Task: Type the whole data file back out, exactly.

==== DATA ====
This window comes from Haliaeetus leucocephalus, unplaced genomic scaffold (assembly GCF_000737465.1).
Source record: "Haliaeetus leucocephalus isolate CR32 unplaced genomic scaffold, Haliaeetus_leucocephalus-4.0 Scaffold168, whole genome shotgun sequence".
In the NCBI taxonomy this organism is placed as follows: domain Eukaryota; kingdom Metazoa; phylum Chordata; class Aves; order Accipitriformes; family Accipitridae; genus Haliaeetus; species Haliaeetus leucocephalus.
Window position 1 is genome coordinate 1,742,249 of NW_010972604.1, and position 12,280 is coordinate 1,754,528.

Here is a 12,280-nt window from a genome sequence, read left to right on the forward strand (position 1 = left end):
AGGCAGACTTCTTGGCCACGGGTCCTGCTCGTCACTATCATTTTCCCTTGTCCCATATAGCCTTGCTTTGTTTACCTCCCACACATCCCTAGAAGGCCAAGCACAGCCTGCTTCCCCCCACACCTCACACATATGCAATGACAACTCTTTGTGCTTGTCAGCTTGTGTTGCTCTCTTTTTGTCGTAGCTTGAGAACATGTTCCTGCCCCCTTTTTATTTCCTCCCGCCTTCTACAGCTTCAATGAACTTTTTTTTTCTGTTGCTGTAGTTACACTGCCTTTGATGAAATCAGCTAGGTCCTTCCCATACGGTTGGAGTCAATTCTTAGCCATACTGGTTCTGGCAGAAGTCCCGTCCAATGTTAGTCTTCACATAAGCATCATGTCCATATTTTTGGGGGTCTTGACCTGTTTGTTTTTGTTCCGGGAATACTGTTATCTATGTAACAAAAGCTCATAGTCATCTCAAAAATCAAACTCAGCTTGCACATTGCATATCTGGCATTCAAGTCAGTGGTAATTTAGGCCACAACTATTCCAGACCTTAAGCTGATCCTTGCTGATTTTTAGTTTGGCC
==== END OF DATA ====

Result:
This window comes from Haliaeetus leucocephalus, unplaced genomic scaffold (assembly GCF_000737465.1).
Source record: "Haliaeetus leucocephalus isolate CR32 unplaced genomic scaffold, Haliaeetus_leucocephalus-4.0 Scaffold168, whole genome shotgun sequence".
In the NCBI taxonomy this organism is placed as follows: domain Eukaryota; kingdom Metazoa; phylum Chordata; class Aves; order Accipitriformes; family Accipitridae; genus Haliaeetus; species Haliaeetus leucocephalus.
Window position 1 is genome coordinate 1,742,249 of NW_010972604.1, and position 12,280 is coordinate 1,754,528.

Here is a 12,280-nt window from a genome sequence, read left to right on the forward strand (position 1 = left end):
AGGCAGACTTCTTGGCCACGGGTCCTGCTCGTCACTATCATTTTCCCTTGTCCCATATAGCCTTGCTTTGTTTACCTCCCACACATCCCTAGAAGGCCAAGCACAGCCTGCTTCCCCCCACACCTCACACATATGCAATGACAACTCTTTGTGCTTGTCAGCTTGTGTTGCTCTCTTTTTGTCGTAGCTTGAGAACATGTTCCTGCCCCCTTTTTATTTCCTCCCGCCTTCTACAGCTTCAATGAACTTTTTTTTTCTGTTGCTGTAGTTACACTGCCTTTGATGAAATCAGCTAGGTCCTTCCCATACGGTTGGAGTCAATTCTTAGCCATACTGGTTCTGGCAGAAGTCCCGTCCAATGTTAGTCTTCACATAAGCATCATGTCCATATTTTTGGGGGTCTTGACCTGTTTGTTTTTGTTCCGGGAATACTGTTATCTATGTAACAAAAGCTCATAGTCATCTCAAAAATCAAACTCAGCTTGCACATTGCATATCTGGCATTCAAGTCAGTGGTAATTTAGGCCACAACTATTCCAGACCTTAAGCTGATCCTTGCTGATTTTTAGTTTGGCC